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    Fibromyalgia Myofascial Pain Syndrome
    An_253902 posted:
    I have had Fibromyalgia since 1999. Is fibromyalgia the same as myofascial Pain syndrome or is it two different things/
    meg_k responded:
    Anonymous, I don't know for sure, medically speaking. I have seen others post on this forum saying MPS and FMS are separate syndromes.

    Based on my personal experience, I tend to agree they are distinct. However, for me, they are definitely intertwined. I think myofascial pain, over time, has been one trigger for developing Fibro. In other words, raising my overall pain levels, impacting other Fibro symptoms like fatigue and mental fogginess.

    For others on this site, getting sick or having an injury was their trigger for starting Fibro. Others can't identify a specific trigger. But for me, I think myofascial pain was part of it.

    Hope that helps.

    Meg K
    undefined responded:
    Hello everyone,
    i am new here today. i have both fm and cmp since 1991
    after a car accident. they are absolutely 2 different things
    and both have been very disabling to me, so very hard to
    live with.

    take care all.
    booch007 responded:
    Good morning,

    Good question , so good literature will mix it all up too. I followw DR Devin Starlanyl and her teaching from Dr Travelle who started all this research and therapy.

    She separates them and as we are learning FMS is a pain sensory heighteness. All the volume for the brain is turned up.
    MPS has trigger points and taut bands found in the muscles on exam and in scanning. A clinical finding. I have this. Specific areas of involvement and fascia that has festered the muscles into trigger points. Small knots of congestion that need massage or injection to be released and when it is accomplished the muscle functions well. I have range of motion limitations when they are active and touching the area is very painful. I descibe them to others as "bee stings". They can then get a small grasp of the sensation I am dealing with.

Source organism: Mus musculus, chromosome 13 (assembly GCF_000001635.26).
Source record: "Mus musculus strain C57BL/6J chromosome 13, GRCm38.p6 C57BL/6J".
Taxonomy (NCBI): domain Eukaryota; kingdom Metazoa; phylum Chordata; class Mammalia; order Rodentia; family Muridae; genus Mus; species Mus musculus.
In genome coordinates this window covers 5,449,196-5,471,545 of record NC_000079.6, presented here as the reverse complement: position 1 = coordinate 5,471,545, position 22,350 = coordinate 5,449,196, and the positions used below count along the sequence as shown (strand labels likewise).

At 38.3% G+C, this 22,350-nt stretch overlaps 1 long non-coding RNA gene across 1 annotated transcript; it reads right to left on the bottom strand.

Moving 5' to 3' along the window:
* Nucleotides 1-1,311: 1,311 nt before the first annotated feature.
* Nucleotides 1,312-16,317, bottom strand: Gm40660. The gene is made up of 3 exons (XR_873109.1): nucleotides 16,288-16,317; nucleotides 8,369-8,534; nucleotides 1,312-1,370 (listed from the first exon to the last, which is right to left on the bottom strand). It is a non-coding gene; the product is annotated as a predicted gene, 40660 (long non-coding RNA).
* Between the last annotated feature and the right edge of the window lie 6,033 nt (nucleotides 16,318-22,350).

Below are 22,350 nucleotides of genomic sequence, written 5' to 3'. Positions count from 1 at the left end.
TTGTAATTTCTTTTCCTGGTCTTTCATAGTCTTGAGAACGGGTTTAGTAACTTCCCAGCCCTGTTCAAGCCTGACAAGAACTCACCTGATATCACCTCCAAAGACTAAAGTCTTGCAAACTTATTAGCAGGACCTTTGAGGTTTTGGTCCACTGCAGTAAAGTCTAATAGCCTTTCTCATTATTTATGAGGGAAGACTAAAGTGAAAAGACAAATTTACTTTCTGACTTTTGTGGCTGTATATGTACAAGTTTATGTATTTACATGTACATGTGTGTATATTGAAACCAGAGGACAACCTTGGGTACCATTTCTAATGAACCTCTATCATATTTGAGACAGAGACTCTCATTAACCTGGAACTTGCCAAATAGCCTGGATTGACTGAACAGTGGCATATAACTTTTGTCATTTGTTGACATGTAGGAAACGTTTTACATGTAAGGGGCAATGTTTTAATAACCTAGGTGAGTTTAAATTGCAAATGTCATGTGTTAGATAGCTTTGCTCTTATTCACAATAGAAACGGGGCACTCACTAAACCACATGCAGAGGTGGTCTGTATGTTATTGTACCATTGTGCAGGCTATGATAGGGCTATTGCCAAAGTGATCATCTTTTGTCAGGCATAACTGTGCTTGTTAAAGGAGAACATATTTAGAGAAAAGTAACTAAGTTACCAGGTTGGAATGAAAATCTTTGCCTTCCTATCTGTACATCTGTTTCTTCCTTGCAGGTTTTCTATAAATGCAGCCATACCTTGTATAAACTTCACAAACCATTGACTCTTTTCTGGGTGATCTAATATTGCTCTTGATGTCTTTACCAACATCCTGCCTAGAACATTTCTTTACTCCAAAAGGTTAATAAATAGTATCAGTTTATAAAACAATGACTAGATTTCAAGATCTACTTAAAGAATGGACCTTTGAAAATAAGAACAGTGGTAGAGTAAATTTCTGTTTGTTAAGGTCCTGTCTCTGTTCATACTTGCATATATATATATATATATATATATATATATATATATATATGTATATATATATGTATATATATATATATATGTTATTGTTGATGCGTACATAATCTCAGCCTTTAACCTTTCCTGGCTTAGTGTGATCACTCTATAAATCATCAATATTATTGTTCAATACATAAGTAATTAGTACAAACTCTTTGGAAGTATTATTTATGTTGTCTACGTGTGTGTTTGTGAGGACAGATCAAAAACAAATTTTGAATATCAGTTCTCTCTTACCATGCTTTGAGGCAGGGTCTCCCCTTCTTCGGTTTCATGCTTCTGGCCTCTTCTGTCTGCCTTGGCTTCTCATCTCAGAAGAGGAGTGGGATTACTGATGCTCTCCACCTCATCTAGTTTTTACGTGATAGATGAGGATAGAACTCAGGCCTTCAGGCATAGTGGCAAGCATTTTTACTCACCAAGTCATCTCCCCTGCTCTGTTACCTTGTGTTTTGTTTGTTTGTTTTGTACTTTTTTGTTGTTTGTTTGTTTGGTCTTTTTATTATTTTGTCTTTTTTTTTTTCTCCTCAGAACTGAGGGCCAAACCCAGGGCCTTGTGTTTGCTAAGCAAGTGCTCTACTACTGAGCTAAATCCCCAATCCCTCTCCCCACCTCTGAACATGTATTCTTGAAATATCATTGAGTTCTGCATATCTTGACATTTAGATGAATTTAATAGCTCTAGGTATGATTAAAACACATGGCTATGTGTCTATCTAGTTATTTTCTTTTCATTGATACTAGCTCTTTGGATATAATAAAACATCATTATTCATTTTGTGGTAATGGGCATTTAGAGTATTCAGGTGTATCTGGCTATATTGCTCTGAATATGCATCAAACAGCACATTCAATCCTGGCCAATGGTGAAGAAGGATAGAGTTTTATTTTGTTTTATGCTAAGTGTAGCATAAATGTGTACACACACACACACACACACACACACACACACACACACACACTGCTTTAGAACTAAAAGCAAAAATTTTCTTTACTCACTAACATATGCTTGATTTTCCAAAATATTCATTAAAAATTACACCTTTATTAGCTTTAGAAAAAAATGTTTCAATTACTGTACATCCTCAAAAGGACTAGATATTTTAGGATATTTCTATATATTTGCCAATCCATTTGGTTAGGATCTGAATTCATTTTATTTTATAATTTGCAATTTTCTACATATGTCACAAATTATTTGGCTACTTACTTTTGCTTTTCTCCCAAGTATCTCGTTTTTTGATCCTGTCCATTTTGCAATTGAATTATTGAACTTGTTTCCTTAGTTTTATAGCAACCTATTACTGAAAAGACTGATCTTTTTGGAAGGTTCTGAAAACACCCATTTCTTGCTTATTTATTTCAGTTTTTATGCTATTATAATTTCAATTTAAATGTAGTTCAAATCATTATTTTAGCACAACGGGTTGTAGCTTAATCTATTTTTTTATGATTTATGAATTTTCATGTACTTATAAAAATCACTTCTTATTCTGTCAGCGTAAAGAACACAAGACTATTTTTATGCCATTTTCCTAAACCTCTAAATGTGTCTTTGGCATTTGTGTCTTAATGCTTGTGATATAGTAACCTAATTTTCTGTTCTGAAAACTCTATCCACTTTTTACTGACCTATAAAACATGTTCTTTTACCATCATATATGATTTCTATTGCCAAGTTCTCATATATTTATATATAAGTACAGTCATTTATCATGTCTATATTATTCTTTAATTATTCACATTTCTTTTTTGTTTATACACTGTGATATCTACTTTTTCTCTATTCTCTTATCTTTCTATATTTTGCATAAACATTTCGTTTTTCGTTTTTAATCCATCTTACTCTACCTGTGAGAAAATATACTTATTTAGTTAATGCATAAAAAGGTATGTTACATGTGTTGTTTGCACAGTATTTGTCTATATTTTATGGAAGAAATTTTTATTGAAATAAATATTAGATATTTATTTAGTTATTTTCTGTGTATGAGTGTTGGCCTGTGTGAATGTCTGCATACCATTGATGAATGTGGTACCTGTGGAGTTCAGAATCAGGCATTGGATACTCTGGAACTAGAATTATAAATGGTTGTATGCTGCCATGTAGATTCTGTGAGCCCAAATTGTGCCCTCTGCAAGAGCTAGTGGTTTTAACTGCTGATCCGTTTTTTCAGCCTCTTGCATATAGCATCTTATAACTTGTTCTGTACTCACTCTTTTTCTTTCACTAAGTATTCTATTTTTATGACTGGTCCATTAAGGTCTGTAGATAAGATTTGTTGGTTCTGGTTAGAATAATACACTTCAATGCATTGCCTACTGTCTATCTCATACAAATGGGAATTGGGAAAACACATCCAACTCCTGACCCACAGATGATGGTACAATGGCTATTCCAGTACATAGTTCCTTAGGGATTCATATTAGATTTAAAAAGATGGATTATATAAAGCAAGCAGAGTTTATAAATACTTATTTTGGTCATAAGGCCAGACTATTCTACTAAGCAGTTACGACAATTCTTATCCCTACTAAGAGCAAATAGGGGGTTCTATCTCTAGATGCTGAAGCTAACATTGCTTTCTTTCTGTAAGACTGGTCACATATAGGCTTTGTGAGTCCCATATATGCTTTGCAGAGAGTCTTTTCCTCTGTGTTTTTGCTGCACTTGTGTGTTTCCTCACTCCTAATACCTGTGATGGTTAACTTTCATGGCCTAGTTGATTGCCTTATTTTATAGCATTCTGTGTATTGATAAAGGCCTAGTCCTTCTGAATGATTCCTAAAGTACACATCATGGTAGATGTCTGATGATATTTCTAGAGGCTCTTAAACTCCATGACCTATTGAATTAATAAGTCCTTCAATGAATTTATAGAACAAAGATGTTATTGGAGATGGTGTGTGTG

FMS having an all over pain complaint and a brain fog. Fatigue is mixed in there for both of us, as pain is energy wasting. It steals from you. Even just a little action can tire you out.

    As pace, pace and pace some more is the mantra can see why.

    Oh I can yack forever.....this is my take on this. I just start eachday with sword in hand and move forward. Much headway has been made by me over the years.....I just keep chipping at our dragon and refuse to let him have another piece of me.

    I have found that moving everyday is a must. Planning a project and completing it give me purpose and I work too. When in a flare I will give my body 2 days of rest to reset and then "out n up" to move the body again. Work well for me.

    Hydration is so very important as are your supplements. Some here just have supplements and no meds. I am not that lucky, for my level of activity I have needed help. But I attain quite a day sometimes when i look back.

    Good luck on your path. We are all different and that is why this is so hard. Not one has the same issue and fix. There is a toolbox in the resources department(on the right), please take a look into there. The patients here filled it with their tricks. All my best for you, NancyB
    missist replied to 29610204's response:
    I saw a rheumatologist who said they are interchangeable that people use either word to describe the same thing. I didn't go back to him-- totally wrong.

    They do go together probably in most people, but its like migraine and IBS go with fibro-- just one of those co-morbidities-- as in things that go together.

    It is debilitating, very true--but it is not the same thing.
    shaun2 replied to meg_k's response: